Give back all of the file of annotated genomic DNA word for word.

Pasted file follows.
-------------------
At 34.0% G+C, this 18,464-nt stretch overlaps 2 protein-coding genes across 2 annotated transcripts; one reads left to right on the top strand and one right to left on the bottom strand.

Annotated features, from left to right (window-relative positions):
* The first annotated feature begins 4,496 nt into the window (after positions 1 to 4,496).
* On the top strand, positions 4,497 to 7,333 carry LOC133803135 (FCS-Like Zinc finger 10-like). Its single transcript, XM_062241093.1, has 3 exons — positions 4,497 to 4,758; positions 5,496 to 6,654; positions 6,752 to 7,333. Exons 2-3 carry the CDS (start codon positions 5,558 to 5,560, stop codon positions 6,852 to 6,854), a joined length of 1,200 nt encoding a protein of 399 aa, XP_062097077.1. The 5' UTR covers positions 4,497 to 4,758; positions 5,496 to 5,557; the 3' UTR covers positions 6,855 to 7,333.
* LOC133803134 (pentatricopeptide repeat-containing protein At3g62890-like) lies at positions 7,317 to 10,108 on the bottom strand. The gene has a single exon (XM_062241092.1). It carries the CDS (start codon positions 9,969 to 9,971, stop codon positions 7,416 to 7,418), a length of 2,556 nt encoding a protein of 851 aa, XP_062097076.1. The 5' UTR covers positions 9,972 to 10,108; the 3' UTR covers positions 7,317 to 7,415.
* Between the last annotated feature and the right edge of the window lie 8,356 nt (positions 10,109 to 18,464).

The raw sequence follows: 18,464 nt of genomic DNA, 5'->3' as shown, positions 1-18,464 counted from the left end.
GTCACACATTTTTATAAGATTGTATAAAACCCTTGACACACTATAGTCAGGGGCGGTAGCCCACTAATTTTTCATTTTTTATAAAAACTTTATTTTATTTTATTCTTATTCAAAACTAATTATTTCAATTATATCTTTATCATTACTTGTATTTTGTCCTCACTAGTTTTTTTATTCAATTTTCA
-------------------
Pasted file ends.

At 34.0% G+C, this 18,464-nt stretch overlaps 2 protein-coding genes across 2 annotated transcripts; one reads left to right on the top strand and one right to left on the bottom strand.

Annotated features, from left to right (window-relative positions):
* The first annotated feature begins 4,496 nt into the window (after positions 1 to 4,496).
* On the top strand, positions 4,497 to 7,333 carry LOC133803135 (FCS-Like Zinc finger 10-like). Its single transcript, XM_062241093.1, has 3 exons — positions 4,497 to 4,758; positions 5,496 to 6,654; positions 6,752 to 7,333. Exons 2-3 carry the CDS (start codon positions 5,558 to 5,560, stop codon positions 6,852 to 6,854), a joined length of 1,200 nt encoding a protein of 399 aa, XP_062097077.1. The 5' UTR covers positions 4,497 to 4,758; positions 5,496 to 5,557; the 3' UTR covers positions 6,855 to 7,333.
* LOC133803134 (pentatricopeptide repeat-containing protein At3g62890-like) lies at positions 7,317 to 10,108 on the bottom strand. The gene has a single exon (XM_062241092.1). It carries the CDS (start codon positions 9,969 to 9,971, stop codon positions 7,416 to 7,418), a length of 2,556 nt encoding a protein of 851 aa, XP_062097076.1. The 5' UTR covers positions 9,972 to 10,108; the 3' UTR covers positions 7,317 to 7,415.
* Between the last annotated feature and the right edge of the window lie 8,356 nt (positions 10,109 to 18,464).

The raw sequence follows: 18,464 nt of genomic DNA, 5'->3' as shown, positions 1-18,464 counted from the left end.
GTCACACATTTTTATAAGATTGTATAAAACCCTTGACACACTATAGTCAGGGGCGGTAGCCCACTAATTTTTCATTTTTTATAAAAACTTTATTTTATTTTATTCTTATTCAAAACTAATTATTTCAATTATATCTTTATCATTACTTGTATTTTGTCCTCACTAGTTTTTTTATTCAATTTTCA